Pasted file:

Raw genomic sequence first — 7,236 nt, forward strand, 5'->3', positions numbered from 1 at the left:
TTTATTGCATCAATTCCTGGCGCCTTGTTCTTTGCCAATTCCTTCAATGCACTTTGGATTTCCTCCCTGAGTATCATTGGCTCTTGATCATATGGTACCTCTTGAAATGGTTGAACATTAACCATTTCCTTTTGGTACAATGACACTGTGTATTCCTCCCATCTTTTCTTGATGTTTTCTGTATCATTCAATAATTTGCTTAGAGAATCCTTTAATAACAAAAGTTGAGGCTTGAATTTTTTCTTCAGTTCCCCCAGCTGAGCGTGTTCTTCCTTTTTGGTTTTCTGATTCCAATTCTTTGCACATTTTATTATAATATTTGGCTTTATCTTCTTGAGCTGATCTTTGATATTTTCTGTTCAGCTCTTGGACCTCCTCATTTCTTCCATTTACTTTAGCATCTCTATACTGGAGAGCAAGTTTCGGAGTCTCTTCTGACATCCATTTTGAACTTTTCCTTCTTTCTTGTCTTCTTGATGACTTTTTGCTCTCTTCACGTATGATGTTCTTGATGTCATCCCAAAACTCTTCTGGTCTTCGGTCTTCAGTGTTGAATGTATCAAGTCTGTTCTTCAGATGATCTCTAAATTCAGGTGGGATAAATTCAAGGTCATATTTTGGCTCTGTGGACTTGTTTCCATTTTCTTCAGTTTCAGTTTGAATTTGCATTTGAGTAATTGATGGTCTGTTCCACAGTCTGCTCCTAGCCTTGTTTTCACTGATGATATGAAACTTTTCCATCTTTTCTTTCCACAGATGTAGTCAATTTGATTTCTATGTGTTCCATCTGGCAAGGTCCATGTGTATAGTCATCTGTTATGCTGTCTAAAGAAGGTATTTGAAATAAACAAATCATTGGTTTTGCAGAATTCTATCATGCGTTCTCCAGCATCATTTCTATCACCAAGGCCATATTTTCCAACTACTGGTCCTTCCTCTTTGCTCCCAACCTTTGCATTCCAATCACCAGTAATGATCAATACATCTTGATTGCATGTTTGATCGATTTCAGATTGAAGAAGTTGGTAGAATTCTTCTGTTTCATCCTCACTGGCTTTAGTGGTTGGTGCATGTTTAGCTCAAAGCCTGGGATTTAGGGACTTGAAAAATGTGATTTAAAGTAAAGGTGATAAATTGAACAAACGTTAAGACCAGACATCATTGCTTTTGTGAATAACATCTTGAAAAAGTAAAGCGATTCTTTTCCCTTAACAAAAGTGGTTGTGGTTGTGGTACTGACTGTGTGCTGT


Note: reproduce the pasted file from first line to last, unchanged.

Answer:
Raw genomic sequence first — 7,236 nt, forward strand, 5'->3', positions numbered from 1 at the left:
TTTATTGCATCAATTCCTGGCGCCTTGTTCTTTGCCAATTCCTTCAATGCACTTTGGATTTCCTCCCTGAGTATCATTGGCTCTTGATCATATGGTACCTCTTGAAATGGTTGAACATTAACCATTTCCTTTTGGTACAATGACACTGTGTATTCCTCCCATCTTTTCTTGATGTTTTCTGTATCATTCAATAATTTGCTTAGAGAATCCTTTAATAACAAAAGTTGAGGCTTGAATTTTTTCTTCAGTTCCCCCAGCTGAGCGTGTTCTTCCTTTTTGGTTTTCTGATTCCAATTCTTTGCACATTTTATTATAATATTTGGCTTTATCTTCTTGAGCTGATCTTTGATATTTTCTGTTCAGCTCTTGGACCTCCTCATTTCTTCCATTTACTTTAGCATCTCTATACTGGAGAGCAAGTTTCGGAGTCTCTTCTGACATCCATTTTGAACTTTTCCTTCTTTCTTGTCTTCTTGATGACTTTTTGCTCTCTTCACGTATGATGTTCTTGATGTCATCCCAAAACTCTTCTGGTCTTCGGTCTTCAGTGTTGAATGTATCAAGTCTGTTCTTCAGATGATCTCTAAATTCAGGTGGGATAAATTCAAGGTCATATTTTGGCTCTGTGGACTTGTTTCCATTTTCTTCAGTTTCAGTTTGAATTTGCATTTGAGTAATTGATGGTCTGTTCCACAGTCTGCTCCTAGCCTTGTTTTCACTGATGATATGAAACTTTTCCATCTTTTCTTTCCACAGATGTAGTCAATTTGATTTCTATGTGTTCCATCTGGCAAGGTCCATGTGTATAGTCATCTGTTATGCTGTCTAAAGAAGGTATTTGAAATAAACAAATCATTGGTTTTGCAGAATTCTATCATGCGTTCTCCAGCATCATTTCTATCACCAAGGCCATATTTTCCAACTACTGGTCCTTCCTCTTTGCTCCCAACCTTTGCATTCCAATCACCAGTAATGATCAATACATCTTGATTGCATGTTTGATCGATTTCAGATTGAAGAAGTTGGTAGAATTCTTCTGTTTCATCCTCACTGGCTTTAGTGGTTGGTGCATGTTTAGCTCAAAGCCTGGGATTTAGGGACTTGAAAAATGTGATTTAAAGTAAAGGTGATAAATTGAACAAACGTTAAGACCAGACATCATTGCTTTTGTGAATAACATCTTGAAAAAGTAAAGCGATTCTTTTCCCTTAACAAAAGTGGTTGTGGTTGTGGTACTGACTGTGTGCTGT